Head case

Nightmare Detective

Hollywood co-option may not have pulled the trigger on J-horror, but it supplied the gun. No huge loss—the genre’s limited vernacular and reliance on teen appeal drained it of originality pretty early on. But its demise pushed inventive auteur Shinya Tsukamoto—who rode the success of Ringu and its knockoffs to notoriety without ever having to dip into the same overtapped well—off the global cinephiliac radar.

Funny, then, that Tsukamoto’s 2006 Nightmare Detective—newly available stateside from the Weinstein Company’s gore-DVD label Dimension Extreme—is a J-horror throwback. And a mixed bag, mixing the director’s characteristically hyperkinetic visuals with pat morality and the pulp-Freudian mumbo jumbo of A Nightmare on Elm Street. The titular character (Taboo’s sublimely sneering Ryuhei Matsuda), whose ability to enter people’s dreams has left him an antisocial, self-loathing wreck, is drawn into a police murder investigation involving “0,” a cell phone-wielding nut job (Tsukamoto in a disturbingly self-reflexive turn) who coaxes victims into violent, somnambulant suicide. A cop (pop vixen Hitomi) sets a trap for the killer in her sleep, with the stroppy antihero as her reluctant knight in shining pajamas.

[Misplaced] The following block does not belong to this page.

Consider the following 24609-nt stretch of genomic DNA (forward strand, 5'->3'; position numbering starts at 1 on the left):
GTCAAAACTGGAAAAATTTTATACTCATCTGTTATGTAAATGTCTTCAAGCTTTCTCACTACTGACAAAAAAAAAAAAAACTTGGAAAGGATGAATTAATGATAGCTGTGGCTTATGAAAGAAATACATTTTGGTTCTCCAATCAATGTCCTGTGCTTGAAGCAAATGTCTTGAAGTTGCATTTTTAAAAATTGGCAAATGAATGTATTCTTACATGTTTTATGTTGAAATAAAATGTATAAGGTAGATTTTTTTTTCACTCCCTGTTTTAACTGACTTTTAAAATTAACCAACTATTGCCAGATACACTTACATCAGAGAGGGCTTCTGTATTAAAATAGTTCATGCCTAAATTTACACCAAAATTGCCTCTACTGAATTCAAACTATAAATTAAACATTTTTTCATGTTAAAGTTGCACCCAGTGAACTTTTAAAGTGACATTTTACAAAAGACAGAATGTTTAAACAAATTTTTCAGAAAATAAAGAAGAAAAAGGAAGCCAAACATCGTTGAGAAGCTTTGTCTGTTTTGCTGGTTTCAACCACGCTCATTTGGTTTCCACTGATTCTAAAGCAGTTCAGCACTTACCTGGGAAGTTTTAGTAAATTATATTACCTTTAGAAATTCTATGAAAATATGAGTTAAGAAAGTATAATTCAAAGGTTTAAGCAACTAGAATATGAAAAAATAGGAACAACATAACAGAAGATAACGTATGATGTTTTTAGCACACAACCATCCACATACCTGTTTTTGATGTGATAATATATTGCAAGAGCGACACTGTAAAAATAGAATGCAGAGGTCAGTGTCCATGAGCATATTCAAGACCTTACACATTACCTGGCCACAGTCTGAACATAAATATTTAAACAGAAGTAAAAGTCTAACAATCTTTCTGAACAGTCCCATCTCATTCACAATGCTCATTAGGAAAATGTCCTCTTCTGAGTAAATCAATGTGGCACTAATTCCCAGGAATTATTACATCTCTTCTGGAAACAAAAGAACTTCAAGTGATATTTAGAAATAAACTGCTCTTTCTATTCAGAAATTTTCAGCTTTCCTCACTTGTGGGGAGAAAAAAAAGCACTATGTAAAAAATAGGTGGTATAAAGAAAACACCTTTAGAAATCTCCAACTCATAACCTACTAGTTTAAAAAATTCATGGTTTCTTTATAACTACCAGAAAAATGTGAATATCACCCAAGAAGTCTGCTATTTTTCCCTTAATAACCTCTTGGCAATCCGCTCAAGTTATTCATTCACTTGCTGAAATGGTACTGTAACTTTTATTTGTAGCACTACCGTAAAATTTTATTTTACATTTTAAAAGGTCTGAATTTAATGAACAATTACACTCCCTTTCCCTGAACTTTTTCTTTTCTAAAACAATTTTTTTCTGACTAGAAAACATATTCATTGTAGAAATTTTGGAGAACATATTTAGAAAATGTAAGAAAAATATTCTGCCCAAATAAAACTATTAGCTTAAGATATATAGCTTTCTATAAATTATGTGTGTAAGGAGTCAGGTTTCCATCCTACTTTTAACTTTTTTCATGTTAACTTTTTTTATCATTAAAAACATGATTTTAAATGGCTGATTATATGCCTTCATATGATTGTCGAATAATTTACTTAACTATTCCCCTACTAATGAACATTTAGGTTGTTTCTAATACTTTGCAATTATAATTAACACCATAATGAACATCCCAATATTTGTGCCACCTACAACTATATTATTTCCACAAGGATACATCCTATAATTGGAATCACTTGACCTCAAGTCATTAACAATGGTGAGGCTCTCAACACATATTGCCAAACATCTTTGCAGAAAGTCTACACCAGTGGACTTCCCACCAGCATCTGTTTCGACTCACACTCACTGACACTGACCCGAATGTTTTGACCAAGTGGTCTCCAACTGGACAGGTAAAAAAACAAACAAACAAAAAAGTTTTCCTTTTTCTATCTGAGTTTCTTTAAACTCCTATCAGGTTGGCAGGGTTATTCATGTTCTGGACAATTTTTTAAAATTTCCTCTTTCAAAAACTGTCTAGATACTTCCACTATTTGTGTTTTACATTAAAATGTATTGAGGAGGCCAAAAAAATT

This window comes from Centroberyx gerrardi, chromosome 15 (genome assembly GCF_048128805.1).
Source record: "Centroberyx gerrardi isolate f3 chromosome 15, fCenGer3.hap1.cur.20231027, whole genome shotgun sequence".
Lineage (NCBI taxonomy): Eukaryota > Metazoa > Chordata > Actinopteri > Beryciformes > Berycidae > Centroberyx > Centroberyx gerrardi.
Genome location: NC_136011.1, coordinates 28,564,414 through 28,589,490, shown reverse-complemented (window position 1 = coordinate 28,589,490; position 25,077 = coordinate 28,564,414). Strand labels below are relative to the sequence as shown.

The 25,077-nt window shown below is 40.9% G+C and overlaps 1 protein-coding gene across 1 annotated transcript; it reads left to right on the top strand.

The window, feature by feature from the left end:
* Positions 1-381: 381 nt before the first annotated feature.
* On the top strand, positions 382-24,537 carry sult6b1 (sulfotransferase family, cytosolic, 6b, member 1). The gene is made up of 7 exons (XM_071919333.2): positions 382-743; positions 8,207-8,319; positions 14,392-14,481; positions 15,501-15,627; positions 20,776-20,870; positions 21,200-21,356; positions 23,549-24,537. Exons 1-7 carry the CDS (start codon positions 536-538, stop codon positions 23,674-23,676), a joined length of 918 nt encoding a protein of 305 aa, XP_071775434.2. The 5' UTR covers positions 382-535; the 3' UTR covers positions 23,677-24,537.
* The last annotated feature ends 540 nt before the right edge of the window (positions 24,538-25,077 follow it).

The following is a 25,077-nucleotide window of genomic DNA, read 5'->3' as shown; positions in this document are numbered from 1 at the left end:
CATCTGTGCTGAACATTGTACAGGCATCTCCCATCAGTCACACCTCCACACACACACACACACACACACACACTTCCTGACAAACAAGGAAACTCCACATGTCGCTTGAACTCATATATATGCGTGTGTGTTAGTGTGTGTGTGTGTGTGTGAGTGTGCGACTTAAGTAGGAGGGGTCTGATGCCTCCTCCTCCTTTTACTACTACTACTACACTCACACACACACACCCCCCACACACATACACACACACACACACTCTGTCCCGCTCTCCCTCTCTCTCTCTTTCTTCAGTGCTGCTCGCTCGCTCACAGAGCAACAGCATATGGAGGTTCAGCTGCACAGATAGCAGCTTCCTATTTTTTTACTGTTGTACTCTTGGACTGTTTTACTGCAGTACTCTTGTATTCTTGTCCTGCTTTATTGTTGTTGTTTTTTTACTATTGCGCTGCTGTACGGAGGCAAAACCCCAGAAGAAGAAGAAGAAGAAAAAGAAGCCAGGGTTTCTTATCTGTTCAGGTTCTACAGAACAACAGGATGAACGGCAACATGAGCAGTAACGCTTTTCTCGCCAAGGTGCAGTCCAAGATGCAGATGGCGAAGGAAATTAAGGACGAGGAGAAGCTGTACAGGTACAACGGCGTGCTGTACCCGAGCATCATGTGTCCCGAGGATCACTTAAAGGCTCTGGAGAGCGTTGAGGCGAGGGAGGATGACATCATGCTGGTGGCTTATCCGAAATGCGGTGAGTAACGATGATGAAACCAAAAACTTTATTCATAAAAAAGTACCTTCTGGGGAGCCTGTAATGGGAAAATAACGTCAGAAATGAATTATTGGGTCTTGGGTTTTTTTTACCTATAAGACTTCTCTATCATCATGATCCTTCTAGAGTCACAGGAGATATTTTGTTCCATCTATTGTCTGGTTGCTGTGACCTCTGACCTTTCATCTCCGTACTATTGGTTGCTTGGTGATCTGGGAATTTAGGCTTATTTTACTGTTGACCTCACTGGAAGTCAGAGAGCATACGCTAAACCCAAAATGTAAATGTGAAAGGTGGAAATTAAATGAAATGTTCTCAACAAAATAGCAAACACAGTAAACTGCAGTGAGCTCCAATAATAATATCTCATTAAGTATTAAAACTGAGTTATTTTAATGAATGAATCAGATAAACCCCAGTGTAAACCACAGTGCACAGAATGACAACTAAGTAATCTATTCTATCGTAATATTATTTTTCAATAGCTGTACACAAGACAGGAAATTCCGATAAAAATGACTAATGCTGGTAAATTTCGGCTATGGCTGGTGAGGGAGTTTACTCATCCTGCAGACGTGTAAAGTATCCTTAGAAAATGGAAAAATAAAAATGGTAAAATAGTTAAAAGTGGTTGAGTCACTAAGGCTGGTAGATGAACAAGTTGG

The film pivots on the urban angst Tsukamoto has milked from Tetsuo (1989) to A Snake of June (2002), but it replaces the bold, liberating sexuality of those films with grisly violence that’s often hard to watch. The result is a hectoring lesson in how technology has left Japanese culture emotionally paralyzed and morally indifferent (the same qualities that give the N.D. his brooding hunk appeal, but whatever), barely mitigated by an intriguing premise, genuinely nightmarish imagery and guardedly hopeful resolution.

Tsukamoto’s currently wrapping up a sequel, so fingers crossed that this entry’s unduly influential financial backer and Tsukamoto’s apparent midlife malaise don’t recur like some tedious bad dream.